Next to bat was Crowdpleaser, another Milwaukee band toying with genre limitations in slightly unexpected ways. Pushing their volumes to dangerous heights, the band played passionately and were genuinely excited to be sharing a bill with Nervosas. Their excitement was even more justified by the similarities between the two bands. Both Crowdpleaser and Nervosas share a similarly-mined strand of goth-punk that a lot of today’s bands can’t claim. There’s also a peculiar restlessness to be found in both bands’ music. Neither band is afraid of the unsparingly bleak, either. While there are more than a few differences between Crowdpleaser and Nervosas, and while there were a fair amount of technical difficulties, Crowdpleaser’s set felt like a completely natural precursor for the perpetually anxious Nervosas.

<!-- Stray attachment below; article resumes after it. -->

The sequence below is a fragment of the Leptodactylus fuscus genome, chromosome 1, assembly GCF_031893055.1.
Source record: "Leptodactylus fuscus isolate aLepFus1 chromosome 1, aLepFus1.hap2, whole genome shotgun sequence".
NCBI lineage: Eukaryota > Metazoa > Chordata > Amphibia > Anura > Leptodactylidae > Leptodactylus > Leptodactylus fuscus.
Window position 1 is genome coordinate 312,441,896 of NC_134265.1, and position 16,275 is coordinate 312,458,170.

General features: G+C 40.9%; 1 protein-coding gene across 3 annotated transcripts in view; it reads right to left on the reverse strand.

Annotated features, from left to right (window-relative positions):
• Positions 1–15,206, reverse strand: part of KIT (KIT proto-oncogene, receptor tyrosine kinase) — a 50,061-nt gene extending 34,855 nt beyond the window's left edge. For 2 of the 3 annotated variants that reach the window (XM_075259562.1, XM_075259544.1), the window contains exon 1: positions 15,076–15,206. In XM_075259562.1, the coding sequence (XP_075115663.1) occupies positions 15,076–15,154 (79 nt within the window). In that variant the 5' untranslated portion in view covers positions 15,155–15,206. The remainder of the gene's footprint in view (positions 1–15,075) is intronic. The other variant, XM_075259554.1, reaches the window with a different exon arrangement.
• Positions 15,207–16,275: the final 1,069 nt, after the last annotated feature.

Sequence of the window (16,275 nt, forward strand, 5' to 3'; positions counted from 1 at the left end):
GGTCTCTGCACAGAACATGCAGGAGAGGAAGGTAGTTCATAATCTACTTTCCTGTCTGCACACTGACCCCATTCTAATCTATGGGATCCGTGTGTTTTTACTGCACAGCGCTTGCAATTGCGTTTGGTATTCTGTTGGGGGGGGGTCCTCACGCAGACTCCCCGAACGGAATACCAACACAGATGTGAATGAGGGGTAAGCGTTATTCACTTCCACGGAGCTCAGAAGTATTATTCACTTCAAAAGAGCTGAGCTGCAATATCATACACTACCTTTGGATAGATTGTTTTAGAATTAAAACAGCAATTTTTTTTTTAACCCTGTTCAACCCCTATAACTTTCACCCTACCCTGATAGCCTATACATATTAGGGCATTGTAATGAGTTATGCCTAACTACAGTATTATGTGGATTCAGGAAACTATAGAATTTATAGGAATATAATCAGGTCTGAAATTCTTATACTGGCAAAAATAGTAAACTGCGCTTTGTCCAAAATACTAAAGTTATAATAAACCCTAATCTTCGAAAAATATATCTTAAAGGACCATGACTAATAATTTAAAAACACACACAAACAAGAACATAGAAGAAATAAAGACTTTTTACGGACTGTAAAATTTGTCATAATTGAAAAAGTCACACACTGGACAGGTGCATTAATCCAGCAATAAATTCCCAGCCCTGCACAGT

When Nervosas finally took over they did it with a manic determination that made their set one of the most cathartic experiences imaginable. Truly looking like that went both ways (band and audience feeding into each other on a barely-controlled loop) they grew progressively more intense as the set went on. Afterwards guitarist, Mickey, would reveal that she was trying to frantically keep up with the rest of her band who purportedly never play that fast. Whether that was a false claim is anyone’s best guess but at various points throughout the set, their drummer, Nick, would lose time and recover quickly with well-timed blast beats. All the while Jeff (their bassist and vocalist) would be careening through songs from the few outstanding releases they have so far, completely caught up in the moment. The only times the weirdly hypnotic and utterly dark spell was broken came when one of them would let the song get away from them (though they all recovered incredibly quickly) and not be able to help a smile. It’s impossible to gauge how long their set was as everyone was completely caught up in the moment, watching the band teeter on the edge of total collapse and reign things in at all the right moments. Making this even more memorable was the low turnout rate for the show- the benefit being that everyone who was there clearly cared enough to make sure that they were there so they could shout along “APAB” at all the right moments and support a band they loved. By the time the band finished tearing through a particularly rousing take on “Poison Ivy” nearly everyone that was present had likely already made up their minds to make their way over to the late show to see them again.